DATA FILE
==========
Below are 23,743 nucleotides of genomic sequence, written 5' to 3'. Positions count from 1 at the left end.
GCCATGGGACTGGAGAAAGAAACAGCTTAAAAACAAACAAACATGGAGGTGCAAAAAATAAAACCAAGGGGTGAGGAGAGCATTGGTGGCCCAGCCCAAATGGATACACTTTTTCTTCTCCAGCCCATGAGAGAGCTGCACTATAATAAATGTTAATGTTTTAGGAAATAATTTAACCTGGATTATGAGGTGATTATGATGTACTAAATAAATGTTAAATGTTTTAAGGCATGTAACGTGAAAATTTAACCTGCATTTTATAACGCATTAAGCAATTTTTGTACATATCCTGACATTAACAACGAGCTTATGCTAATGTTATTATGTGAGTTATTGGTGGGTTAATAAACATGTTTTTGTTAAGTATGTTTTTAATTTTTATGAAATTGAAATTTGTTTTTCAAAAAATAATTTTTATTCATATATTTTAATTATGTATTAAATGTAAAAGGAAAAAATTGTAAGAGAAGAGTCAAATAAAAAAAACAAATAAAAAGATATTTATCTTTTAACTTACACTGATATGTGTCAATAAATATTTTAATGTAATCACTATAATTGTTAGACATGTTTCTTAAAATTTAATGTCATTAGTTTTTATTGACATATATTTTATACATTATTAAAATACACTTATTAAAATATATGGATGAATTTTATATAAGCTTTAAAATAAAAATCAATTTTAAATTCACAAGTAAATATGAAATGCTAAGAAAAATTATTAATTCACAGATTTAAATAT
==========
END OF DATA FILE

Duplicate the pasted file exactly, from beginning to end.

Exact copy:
Below are 23,743 nucleotides of genomic sequence, written 5' to 3'. Positions count from 1 at the left end.
GCCATGGGACTGGAGAAAGAAACAGCTTAAAAACAAACAAACATGGAGGTGCAAAAAATAAAACCAAGGGGTGAGGAGAGCATTGGTGGCCCAGCCCAAATGGATACACTTTTTCTTCTCCAGCCCATGAGAGAGCTGCACTATAATAAATGTTAATGTTTTAGGAAATAATTTAACCTGGATTATGAGGTGATTATGATGTACTAAATAAATGTTAAATGTTTTAAGGCATGTAACGTGAAAATTTAACCTGCATTTTATAACGCATTAAGCAATTTTTGTACATATCCTGACATTAACAACGAGCTTATGCTAATGTTATTATGTGAGTTATTGGTGGGTTAATAAACATGTTTTTGTTAAGTATGTTTTTAATTTTTATGAAATTGAAATTTGTTTTTCAAAAAATAATTTTTATTCATATATTTTAATTATGTATTAAATGTAAAAGGAAAAAATTGTAAGAGAAGAGTCAAATAAAAAAAACAAATAAAAAGATATTTATCTTTTAACTTACACTGATATGTGTCAATAAATATTTTAATGTAATCACTATAATTGTTAGACATGTTTCTTAAAATTTAATGTCATTAGTTTTTATTGACATATATTTTATACATTATTAAAATACACTTATTAAAATATATGGATGAATTTTATATAAGCTTTAAAATAAAAATCAATTTTAAATTCACAAGTAAATATGAAATGCTAAGAAAAATTATTAATTCACAGATTTAAATAT